10 Surprising Examples of Composite Materials

Composite Materials

10 Surprising Examples of Composite Materials

Chances are they’re in your flooring, your walls, your car, and even your bathtub. They’re called composites.

But what exactly are composites? What are their uses and why do they matter?

If you’ve got these questions looming your mind or if you’d like some surprising examples of composite materials, then you’ve come to the right place.

Read on to learn about composite materials and the 10 most surprising examples of composite materials.

Examples of Composite Materials

A composite is a material that is made by combining two or more substances that have different physical properties. An ideal composite is made of materials that complete each other’s shortcomings. For example, a material that compresses well could be combined with a material that stretches well to form a compressible and stretchable composite.

The promise of a “no-compromises” material that accomplishes exactly what you want sounds like a fantasy. Yet, composite materials manage to do just that.

1. Mud Bricks

What better way to introduce composites than to talk about mud bricks. Mud bricks came to be when people realized that straw was resistant to stretching and that dried mud copes well with compression.

The ancient Egyptians used a composite of clay mixed with straw. Developing countries use mud bricks to build their huts. Perhaps the introduction of the mud-brick is what inspired much more advanced composites, as we’ll see later on.

2. Wood

Wood (and trees, of course) have been around for thousands of years. Yet, you might be surprised to find out that wood is actually a composite. Wood is made of long fibers of cellulose that are held together by a weaker substance called lignin.

The organization of the cellulose within the wood is what makes some types of wood (like ironwood) stronger than others. Engineered wood, such as plywood, takes advantage of weaker woods by cutting them into thin pieces and then gluing them together. This gives plywood the flexibility and the softer qualities that allow for nailing into plywood.

3. Fiberglass

Fiberglass is simply plastic that is combined with glass fibers. It is likely that your bathtubs, doors, decking, and window frames all take advantage of fiberglass is some way.

Fiberglass is particularly useful in windows since the fiberglass and glass windowpane shares an almost identical coefficient of expansion, meaning that hot and cold temperatures let your entire window expand and contract as one piece.

4. Translucent Concrete

Concrete is a primitive example of composite material because of the combination of small rocks and cement that it holds. When optic fibers, similar to those found in fiberglass, are added to concrete, you get translucent concrete. The look and feel of the concrete can vary depending on the ratio of cement to optic fibers.

5. Absorbent Concrete

Videos of this concrete have been circulating around the internet for a while. Absorbent concrete may seem like something straight out of a comic book but while it does seem impossible, there’s actually a decent bit of science to back it up.

Absorbent concrete works by allowing water (and other viscous liquids) to seep through large pebbles and into another layer of rubble. This type of concrete can prove to be useful in dealing with flooding once implemented on a large scale.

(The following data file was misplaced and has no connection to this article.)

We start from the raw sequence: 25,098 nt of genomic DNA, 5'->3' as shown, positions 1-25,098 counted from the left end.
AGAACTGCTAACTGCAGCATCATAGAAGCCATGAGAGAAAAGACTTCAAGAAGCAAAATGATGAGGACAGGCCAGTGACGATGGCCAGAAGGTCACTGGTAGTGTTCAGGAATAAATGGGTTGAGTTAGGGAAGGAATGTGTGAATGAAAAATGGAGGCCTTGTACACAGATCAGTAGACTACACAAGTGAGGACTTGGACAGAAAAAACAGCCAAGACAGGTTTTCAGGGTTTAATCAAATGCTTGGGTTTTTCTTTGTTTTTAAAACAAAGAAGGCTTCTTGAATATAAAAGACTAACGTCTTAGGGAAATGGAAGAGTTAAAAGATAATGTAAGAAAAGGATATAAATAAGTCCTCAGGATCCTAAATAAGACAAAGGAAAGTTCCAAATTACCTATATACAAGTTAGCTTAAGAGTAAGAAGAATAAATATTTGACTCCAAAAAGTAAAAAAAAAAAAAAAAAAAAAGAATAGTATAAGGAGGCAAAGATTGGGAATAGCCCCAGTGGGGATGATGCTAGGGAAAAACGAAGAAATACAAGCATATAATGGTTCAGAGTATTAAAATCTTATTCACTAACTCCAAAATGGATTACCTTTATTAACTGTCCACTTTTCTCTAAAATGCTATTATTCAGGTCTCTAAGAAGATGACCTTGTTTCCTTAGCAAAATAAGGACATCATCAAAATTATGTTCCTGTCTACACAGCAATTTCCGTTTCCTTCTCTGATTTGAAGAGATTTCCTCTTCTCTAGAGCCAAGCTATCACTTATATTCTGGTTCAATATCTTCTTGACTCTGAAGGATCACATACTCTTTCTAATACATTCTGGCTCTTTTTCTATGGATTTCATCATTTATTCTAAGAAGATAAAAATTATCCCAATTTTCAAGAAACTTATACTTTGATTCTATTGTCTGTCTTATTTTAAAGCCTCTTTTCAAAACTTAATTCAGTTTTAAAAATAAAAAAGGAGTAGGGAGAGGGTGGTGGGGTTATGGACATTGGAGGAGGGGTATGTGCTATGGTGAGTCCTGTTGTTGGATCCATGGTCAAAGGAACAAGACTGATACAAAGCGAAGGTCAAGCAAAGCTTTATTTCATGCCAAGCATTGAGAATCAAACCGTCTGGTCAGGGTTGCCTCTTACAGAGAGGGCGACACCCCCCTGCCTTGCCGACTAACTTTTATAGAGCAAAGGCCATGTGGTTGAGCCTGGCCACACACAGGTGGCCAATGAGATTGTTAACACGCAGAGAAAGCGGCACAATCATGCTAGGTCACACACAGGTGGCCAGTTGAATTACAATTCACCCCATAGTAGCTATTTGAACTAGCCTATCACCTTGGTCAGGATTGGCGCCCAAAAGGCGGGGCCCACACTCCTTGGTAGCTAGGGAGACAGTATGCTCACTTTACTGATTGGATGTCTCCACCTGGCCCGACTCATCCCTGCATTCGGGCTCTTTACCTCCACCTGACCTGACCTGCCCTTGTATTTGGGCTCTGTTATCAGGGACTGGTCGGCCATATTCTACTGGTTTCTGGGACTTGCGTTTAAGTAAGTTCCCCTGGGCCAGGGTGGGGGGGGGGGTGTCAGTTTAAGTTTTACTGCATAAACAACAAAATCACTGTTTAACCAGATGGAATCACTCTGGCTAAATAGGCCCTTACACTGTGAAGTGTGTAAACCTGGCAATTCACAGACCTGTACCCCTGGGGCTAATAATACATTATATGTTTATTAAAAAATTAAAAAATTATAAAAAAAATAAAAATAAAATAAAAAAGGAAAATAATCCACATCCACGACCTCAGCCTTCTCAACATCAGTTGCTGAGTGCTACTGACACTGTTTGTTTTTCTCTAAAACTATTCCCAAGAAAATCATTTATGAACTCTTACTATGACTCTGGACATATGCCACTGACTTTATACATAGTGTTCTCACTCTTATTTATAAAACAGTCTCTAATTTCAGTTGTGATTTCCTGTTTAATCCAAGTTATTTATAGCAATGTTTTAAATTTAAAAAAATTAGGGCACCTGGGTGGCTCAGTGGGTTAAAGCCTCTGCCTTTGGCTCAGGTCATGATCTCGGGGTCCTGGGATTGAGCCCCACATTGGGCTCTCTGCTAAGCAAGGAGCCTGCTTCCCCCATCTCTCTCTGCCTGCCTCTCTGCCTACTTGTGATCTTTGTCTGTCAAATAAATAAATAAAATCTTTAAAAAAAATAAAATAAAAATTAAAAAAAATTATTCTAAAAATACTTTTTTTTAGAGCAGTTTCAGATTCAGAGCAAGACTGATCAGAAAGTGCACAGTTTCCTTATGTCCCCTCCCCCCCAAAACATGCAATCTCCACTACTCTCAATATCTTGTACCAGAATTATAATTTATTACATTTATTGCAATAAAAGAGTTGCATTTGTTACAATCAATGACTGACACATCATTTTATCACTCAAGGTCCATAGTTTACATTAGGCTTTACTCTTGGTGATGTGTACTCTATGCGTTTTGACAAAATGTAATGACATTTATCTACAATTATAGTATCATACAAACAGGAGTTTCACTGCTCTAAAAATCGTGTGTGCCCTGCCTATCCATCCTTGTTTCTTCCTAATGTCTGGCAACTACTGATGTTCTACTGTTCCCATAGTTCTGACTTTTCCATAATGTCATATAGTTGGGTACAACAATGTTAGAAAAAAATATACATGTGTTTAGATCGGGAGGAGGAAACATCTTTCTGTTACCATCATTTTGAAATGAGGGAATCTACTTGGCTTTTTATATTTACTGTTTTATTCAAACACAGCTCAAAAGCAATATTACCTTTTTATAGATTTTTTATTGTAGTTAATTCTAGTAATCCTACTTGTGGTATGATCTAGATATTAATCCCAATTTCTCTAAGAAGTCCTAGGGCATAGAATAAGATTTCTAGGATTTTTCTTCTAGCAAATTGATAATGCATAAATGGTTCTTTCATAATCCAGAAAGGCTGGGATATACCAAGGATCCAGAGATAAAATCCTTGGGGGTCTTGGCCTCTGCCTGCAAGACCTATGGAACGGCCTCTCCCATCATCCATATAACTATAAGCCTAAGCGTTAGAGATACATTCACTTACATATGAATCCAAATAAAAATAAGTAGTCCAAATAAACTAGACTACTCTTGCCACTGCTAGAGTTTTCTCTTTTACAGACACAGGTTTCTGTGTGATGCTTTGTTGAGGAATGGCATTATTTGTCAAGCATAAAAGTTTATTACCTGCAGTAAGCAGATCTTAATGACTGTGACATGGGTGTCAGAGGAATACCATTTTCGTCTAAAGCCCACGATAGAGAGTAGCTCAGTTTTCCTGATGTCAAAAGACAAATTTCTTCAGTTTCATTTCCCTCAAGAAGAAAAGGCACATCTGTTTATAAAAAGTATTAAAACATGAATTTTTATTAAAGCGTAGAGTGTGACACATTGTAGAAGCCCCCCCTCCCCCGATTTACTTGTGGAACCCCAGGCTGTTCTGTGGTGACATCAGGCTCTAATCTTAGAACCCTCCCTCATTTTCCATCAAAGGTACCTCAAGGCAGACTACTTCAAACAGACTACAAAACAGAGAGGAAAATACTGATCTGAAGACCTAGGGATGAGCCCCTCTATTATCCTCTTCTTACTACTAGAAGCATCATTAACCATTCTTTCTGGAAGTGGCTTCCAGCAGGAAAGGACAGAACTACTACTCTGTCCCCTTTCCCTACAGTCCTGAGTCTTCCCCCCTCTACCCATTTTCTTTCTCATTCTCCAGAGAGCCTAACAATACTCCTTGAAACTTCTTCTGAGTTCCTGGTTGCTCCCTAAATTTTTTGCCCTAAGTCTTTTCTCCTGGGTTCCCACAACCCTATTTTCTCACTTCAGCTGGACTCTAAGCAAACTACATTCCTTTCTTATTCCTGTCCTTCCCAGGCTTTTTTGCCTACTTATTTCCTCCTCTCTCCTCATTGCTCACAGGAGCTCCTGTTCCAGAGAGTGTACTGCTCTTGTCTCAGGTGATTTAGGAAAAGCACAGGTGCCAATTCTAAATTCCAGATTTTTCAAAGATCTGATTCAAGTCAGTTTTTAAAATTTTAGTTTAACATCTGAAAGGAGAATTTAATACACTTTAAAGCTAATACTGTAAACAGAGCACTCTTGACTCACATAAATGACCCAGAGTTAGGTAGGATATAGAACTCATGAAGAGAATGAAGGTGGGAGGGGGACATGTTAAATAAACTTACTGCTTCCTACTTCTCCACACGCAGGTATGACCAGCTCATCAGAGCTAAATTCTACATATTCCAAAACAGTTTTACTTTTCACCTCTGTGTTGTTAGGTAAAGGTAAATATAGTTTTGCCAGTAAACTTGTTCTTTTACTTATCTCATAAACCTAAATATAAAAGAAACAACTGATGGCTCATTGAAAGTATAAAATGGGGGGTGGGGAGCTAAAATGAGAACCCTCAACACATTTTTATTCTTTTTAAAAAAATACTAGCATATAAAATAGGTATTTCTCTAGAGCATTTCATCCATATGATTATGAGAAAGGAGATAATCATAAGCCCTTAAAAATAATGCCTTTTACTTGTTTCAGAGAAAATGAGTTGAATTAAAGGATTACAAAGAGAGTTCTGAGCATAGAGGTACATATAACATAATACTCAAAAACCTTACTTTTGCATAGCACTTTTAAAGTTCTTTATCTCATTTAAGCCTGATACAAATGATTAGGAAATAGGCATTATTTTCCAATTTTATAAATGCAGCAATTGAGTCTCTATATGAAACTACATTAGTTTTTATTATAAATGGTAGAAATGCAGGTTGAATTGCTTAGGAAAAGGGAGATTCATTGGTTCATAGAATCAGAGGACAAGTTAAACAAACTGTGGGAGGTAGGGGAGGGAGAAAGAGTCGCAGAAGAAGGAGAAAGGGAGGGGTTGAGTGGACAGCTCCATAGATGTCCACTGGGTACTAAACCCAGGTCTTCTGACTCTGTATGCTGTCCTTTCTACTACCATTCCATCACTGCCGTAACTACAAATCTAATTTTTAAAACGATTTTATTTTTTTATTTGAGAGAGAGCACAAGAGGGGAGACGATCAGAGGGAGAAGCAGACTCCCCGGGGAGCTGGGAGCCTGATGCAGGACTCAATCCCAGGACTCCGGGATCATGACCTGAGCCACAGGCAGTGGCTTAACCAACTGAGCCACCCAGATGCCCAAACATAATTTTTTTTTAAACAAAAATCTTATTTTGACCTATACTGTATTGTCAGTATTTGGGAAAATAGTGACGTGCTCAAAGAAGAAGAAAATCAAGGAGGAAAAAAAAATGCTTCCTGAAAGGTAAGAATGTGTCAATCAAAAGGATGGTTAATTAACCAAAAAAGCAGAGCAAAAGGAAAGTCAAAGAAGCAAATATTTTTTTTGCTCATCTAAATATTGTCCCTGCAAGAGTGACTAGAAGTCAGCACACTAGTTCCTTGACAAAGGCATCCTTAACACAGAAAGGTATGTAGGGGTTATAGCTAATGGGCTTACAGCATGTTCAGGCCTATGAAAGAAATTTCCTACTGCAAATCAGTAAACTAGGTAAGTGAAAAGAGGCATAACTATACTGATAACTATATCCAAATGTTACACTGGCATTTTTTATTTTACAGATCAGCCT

6. Kevlar

While Kevlar is not a composite in itself, it is often used as a part of composite materials. This is because of Kevlar’s extremely high tensile strength, meaning that it can resist stretching quite well. Kevlar’s compressive strength is about 1/10 of its tensile strength, and that’s why it is combined into composites.

Airplanes, boats, bicycles, motorcycle clothing, and Nike shoes all take advantage of Kevlar’s remarkably high tensile strength.

7. Carbon Fiber

Carbon fiber is often combined with plastics into what is called carbon fiber reinforced polymer. These compounds are used in airplane wings, automobile body parts, and sports equipment.

Benefits of carbon fiber include, but are not limited to, high stiffness and strength, lightness, corrosion resistance, and a low coefficient of thermal expansion (meaning that it doesn’t expand or contract very well).

8. Pykrete

Ice and wood are adequately strong in their own ways but when combined together, they form a composite called Pykrete. Pykrete (also known as bulletproof ice) is a combination of ice and wood pulp that can be up to 14 times stronger than ice.

9. Composite Honeycomb

This is a broad category of composites that all share the same characteristic of a honeycomb design. Man-made composite honeycomb is useful because of its high compressive and shear strength. Honeycomb designs can make products cheaper since less material is required to achieve the same desired strength.

10. Engineered Bamboo

Plywood, bamboo strips, and glue can be combined to create engineered bamboo flooring. Bamboo’s high tensile strength, hardness, and lightweight nature make it desirable when combined into a composite flooring material.

In fact, temporary bamboo huts were constructed for victims of the 2004 Indian Ocean tsunami. This just comes to show how useful bamboo can be in lightweight construction applications.

There’s More!

Hundreds, if not thousands, of examples of composite materials, exist in today’s world. Applications in the medical, aerospace, automotive, and military fields exist in abundance.

If you’re looking for composite materials, then make sure to check us out. We provide composites for a variety of industries including automotive, aerospace, defense, medical, and sports/recreation.

For more information on how we may be the right supplier for your needs, then head over to our About page.

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